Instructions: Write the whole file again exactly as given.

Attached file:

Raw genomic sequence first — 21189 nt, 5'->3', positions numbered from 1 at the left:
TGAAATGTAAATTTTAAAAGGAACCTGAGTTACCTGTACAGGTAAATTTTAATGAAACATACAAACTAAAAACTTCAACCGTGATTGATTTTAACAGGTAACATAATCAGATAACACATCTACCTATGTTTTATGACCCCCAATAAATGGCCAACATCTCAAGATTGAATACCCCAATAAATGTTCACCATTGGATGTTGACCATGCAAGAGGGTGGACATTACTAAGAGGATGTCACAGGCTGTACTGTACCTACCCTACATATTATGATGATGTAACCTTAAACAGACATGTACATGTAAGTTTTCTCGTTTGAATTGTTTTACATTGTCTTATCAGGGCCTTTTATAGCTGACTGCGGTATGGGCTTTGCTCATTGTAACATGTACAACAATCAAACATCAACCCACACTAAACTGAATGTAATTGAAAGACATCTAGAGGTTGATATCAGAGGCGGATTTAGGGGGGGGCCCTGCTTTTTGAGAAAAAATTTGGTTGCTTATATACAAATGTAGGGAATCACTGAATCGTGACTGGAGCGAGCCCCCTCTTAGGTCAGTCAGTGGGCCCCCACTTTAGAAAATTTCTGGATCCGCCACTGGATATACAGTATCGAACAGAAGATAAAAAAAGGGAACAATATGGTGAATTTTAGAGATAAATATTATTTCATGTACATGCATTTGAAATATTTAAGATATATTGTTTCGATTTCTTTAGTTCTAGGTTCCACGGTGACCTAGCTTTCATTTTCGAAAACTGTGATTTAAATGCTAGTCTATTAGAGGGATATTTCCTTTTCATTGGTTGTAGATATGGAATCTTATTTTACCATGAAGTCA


Raw genomic sequence first — 21189 nt, 5'->3', positions numbered from 1 at the left:
TGAAATGTAAATTTTAAAAGGAACCTGAGTTACCTGTACAGGTAAATTTTAATGAAACATACAAACTAAAAACTTCAACCGTGATTGATTTTAACAGGTAACATAATCAGATAACACATCTACCTATGTTTTATGACCCCCAATAAATGGCCAACATCTCAAGATTGAATACCCCAATAAATGTTCACCATTGGATGTTGACCATGCAAGAGGGTGGACATTACTAAGAGGATGTCACAGGCTGTACTGTACCTACCCTACATATTATGATGATGTAACCTTAAACAGACATGTACATGTAAGTTTTCTCGTTTGAATTGTTTTACATTGTCTTATCAGGGCCTTTTATAGCTGACTGCGGTATGGGCTTTGCTCATTGTAACATGTACAACAATCAAACATCAACCCACACTAAACTGAATGTAATTGAAAGACATCTAGAGGTTGATATCAGAGGCGGATTTAGGGGGGGGCCCTGCTTTTTGAGAAAAAATTTGGTTGCTTATATACAAATGTAGGGAATCACTGAATCGTGACTGGAGCGAGCCCCCTCTTAGGTCAGTCAGTGGGCCCCCACTTTAGAAAATTTCTGGATCCGCCACTGGATATACAGTATCGAACAGAAGATAAAAAAAGGGAACAATATGGTGAATTTTAGAGATAAATATTATTTCATGTACATGCATTTGAAATATTTAAGATATATTGTTTCGATTTCTTTAGTTCTAGGTTCCACGGTGACCTAGCTTTCATTTTCGAAAACTGTGATTTAAATGCTAGTCTATTAGAGGGATATTTCCTTTTCATTGGTTGTAGATATGGAATCTTATTTTACCATGAAGTCA